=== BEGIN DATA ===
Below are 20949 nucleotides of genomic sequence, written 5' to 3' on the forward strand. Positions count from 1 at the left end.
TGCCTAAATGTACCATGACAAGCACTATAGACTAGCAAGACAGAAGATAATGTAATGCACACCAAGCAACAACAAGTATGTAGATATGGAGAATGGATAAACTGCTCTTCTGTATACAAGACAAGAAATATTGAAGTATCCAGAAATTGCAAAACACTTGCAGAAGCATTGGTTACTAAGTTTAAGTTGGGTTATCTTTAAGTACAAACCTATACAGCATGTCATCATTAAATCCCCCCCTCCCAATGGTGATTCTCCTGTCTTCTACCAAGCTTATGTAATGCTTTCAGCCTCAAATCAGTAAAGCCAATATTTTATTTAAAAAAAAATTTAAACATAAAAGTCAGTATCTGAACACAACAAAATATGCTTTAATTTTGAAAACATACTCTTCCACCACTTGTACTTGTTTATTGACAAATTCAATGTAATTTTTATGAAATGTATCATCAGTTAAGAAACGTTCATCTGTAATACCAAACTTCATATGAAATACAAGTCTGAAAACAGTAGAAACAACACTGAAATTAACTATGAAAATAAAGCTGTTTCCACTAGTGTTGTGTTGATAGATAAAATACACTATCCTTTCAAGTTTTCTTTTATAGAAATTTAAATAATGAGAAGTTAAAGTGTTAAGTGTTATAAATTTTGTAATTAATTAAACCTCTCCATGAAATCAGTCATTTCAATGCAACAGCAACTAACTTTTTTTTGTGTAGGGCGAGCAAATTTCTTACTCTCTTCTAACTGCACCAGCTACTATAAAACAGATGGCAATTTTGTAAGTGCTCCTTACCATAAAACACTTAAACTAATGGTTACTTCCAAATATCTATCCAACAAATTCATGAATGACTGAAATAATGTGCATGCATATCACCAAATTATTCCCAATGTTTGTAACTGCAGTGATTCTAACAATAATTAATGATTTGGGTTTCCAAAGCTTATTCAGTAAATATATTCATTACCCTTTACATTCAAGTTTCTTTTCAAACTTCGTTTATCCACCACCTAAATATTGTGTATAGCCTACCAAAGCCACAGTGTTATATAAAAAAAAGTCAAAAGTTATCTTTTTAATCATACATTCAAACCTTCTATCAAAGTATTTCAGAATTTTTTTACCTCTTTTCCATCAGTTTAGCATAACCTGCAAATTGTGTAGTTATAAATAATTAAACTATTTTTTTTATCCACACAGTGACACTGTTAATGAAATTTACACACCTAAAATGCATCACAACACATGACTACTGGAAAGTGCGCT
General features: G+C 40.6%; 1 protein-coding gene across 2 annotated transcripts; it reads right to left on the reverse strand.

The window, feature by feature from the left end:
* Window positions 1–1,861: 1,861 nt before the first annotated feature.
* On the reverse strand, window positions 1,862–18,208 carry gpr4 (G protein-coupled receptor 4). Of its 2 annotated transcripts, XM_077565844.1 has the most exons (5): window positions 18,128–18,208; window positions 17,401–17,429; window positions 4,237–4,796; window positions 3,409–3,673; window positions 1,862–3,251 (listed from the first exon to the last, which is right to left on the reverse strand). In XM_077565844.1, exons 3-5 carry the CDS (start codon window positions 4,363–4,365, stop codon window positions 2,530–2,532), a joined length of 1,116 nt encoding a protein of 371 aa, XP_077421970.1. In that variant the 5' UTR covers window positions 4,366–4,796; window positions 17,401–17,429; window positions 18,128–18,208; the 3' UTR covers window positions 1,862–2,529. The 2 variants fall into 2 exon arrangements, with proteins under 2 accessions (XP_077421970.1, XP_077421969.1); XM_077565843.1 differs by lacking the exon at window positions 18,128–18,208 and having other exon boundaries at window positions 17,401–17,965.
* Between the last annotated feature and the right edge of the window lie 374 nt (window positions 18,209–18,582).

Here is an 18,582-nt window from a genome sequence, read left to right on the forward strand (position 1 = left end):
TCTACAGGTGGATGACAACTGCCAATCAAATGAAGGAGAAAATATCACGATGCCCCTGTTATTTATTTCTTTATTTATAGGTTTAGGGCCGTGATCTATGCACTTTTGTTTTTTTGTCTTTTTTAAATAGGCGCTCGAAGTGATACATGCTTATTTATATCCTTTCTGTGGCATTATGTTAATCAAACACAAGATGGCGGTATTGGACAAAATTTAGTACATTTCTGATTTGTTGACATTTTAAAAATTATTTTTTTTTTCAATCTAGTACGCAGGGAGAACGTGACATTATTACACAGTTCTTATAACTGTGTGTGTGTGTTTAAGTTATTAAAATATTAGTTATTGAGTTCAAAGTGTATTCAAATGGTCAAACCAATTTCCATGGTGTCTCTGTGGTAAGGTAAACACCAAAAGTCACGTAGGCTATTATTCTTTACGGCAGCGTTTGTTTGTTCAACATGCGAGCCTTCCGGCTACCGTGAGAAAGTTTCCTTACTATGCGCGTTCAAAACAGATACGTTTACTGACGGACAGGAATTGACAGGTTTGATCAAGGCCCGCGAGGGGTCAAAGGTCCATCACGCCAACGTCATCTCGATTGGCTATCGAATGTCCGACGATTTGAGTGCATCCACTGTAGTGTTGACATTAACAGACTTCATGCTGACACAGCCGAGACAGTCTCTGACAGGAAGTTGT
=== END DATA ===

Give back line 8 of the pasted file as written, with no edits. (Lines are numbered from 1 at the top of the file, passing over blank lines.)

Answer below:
Here is an 18,582-nt window from a genome sequence, read left to right on the forward strand (position 1 = left end):